Crown Prince of Abu Dhabi, Sheikh Mohamed bin Zayed al-Nahyan speaks during the 10th edition of the World Future Energy Summit on January 16, 2017 in the United Arab Emirates capital Abu Dhabi. / AFP / NEZAR BALOUT (Photo credit should read NEZAR BALOUT/AFP/Getty Images)
The 'chief executive': Crown Prince of Abu Dhabi and Deputy Supreme Commander of the UAE Armed Forces Sheikh Mohammed bin Zayed al-Nahyan © AFP

A 10-year $100m fund launched in Abu Dhabi this week offers a fresh advance towards eliminating river blindness and lymphatic filariasis in Africa and the Middle East. The fund brings extra money and a new model of partnership around financing and research between donor governments and philanthropists.

The “Reaching the Last Mile” fund demonstrates growing regional interest in global health, including support on polio from the Islamic Development Bank, based in Saudi Arabia, and the periodic World Innovation Summit for Health in Qatar. Officials say Mohamed bin Zayed Al Nahyan, crown prince of Abu Dhabi, has personally donated $250m since 2011 to tackle diseases.

The actions are welcome, but there are caveats. The money has not yet all been raised. Abu Dhabi and the Bill & Melinda Gates Foundation have between them contributed $40m. There is the repackaging of existing support, including drug donations by pharmaceutical companies. And there is little indication of innovation in efforts to escalate existing programmes.

You can read our interview with former US President Jimmy Carter in the next issue of FT Health on Friday November 24. We have a bumper interview edition this week with Peter Sands and Guido Rasi.

FT Health event: last chance

Join us in London on November 21 for discussion, drinks and networking on HIV developments. Guests include Deborah Waterhouse of ViiV Healthcare and Yusef Azad of the National Aids Trust.

Three questions (1)

Peter Sands, the former banker named this week as head of the Global Fund to Fight Aids, TB and Malaria from next March.

What motivated you to apply for the job?

I had a very longstanding interest in global health since I joined the board of the Global Business Council on Aids, TB and Malaria in 2007. I made a very deliberate decision to focus our CSR at Standard Chartered on health: our biggest project was on avoidable blindness, and we supported Nets for Life on malaria and had quite an innovative, sustained HIV prevention programme for the workplace. I first focused on [the Global Fund] opportunity earlier this summer, when the headhunters came to me.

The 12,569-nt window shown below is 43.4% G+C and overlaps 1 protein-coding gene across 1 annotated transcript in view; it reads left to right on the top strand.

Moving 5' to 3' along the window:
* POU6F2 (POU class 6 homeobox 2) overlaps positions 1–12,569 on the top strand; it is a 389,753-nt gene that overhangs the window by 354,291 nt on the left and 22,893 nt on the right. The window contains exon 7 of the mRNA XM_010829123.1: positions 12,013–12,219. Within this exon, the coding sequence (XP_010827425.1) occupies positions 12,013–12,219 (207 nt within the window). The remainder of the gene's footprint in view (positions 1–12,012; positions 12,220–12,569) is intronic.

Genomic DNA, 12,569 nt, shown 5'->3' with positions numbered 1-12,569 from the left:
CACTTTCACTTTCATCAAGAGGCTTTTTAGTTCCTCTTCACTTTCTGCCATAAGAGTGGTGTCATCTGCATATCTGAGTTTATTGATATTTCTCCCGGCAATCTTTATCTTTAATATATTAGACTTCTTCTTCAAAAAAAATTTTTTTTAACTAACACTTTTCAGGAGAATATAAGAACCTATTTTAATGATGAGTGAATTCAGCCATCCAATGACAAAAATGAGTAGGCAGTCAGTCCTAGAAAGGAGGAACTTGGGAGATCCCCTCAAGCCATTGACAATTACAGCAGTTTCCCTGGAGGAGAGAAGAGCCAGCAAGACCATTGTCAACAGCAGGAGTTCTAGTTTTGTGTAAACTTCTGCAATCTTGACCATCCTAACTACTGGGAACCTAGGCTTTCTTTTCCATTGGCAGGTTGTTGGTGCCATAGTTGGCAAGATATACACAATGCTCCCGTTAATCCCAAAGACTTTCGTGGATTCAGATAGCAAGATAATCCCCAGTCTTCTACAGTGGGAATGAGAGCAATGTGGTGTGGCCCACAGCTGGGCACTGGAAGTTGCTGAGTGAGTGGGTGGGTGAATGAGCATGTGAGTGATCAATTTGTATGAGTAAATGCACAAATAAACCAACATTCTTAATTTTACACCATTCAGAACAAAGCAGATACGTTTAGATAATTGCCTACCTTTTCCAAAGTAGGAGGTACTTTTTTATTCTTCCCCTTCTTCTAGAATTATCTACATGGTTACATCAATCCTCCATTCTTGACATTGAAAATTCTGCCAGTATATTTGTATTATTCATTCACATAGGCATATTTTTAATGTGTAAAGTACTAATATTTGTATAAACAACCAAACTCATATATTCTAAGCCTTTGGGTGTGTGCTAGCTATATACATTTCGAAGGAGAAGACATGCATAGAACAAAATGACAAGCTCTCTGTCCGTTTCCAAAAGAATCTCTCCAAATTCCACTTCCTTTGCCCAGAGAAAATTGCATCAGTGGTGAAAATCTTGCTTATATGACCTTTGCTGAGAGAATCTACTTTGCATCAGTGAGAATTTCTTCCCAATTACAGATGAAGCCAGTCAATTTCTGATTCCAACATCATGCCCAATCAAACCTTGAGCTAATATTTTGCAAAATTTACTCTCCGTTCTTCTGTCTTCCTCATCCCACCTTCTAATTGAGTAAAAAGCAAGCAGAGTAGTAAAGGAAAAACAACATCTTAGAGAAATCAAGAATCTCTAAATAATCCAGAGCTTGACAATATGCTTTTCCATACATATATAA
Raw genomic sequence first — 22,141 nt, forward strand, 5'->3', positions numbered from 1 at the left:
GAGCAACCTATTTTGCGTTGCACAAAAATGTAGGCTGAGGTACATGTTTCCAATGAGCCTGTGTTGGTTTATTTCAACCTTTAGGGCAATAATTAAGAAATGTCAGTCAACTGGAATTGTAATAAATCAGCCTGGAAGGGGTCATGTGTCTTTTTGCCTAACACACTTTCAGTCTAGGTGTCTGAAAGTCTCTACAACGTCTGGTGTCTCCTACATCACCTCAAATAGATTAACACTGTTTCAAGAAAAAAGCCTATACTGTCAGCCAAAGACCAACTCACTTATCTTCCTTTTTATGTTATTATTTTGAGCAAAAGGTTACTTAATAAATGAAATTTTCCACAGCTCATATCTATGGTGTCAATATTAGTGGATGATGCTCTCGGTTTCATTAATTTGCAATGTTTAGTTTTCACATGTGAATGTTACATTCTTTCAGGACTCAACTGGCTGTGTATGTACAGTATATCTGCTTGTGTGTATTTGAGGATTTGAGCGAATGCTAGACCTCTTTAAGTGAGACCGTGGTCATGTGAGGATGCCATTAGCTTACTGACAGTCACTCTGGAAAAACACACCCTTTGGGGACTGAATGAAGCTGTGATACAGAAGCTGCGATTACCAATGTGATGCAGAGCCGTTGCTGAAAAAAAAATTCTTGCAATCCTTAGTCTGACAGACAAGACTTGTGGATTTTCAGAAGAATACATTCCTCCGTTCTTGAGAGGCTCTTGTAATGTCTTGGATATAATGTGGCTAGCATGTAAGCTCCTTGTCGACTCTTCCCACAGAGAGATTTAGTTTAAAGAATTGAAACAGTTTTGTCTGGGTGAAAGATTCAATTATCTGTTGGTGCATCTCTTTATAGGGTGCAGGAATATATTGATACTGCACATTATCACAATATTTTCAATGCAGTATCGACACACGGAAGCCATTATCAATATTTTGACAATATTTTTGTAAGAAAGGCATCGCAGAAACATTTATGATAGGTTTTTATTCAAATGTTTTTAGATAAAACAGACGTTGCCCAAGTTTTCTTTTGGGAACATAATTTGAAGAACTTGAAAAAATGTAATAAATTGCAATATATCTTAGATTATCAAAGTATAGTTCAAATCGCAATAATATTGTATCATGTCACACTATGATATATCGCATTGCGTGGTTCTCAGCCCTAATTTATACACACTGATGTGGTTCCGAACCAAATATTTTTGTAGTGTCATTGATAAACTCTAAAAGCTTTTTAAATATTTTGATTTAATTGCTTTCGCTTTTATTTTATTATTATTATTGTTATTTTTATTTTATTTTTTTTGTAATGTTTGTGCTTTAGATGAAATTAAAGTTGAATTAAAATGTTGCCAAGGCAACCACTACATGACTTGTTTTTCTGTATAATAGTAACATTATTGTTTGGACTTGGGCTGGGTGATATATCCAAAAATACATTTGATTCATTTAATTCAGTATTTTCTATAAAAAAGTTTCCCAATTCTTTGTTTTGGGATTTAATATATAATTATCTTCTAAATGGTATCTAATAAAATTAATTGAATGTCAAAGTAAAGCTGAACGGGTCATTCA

What will your priorities be?

I’ll want to make the organisation even more effective. A key part of the case to donors is the assurance that the resources they provide will be used to maximum impact. We need to get the economic cost of diseases better embedded into policymaking. There is a role for innovative finance but . . . much is about making donor finance more effective rather than producing more money.

Why did you withdraw your application and then suddenly change your mind?

It was a little inelegant on my part. My family, who had put up with my travel and work schedule for many years, motivated my decision to withdraw. The fact of making that decision brought home to me how excited I was about the role and how much I wanted it. I reflected with my wife and we decided we could make it work. Sometimes you make a decision and know almost immediately you made a wrong call. The right thing is to recognise that. I had no interaction with the board.


Speculation is growing that Amazon will sell prescription medicines and drive down prices.

Chart: US drug prices have been rising sharply

News round-up

Russian TB advance An international meeting in Moscow this week with 75 ministers from around the world highlighted a fresh focus from leaders, including President Vladimir Putin, on tackling tuberculosis, which remains a big killer. Despite the development of a better test, more investment is needed in health systems. (WHO, Nature)

The British war on aid The Department for International Development became a state within a state, but after a long period of winning cross-party UK political support it is coming under pressure from both its former and new minister. (Prospect)

Bacteria-killing viruses As anti-microbial resistance increases, researchers are looking again at bacteriophages long used in Georgia, which may have an important role in complementing or replacing antibiotics in tackling infection. (Cidrap)

Digital pills US regulators have approved the world’s first digital medicine: an antipsychotic pill with an inbuilt sensor, which will monitor adherence. But the pill raises concerns about data privacy. (FT, NYT)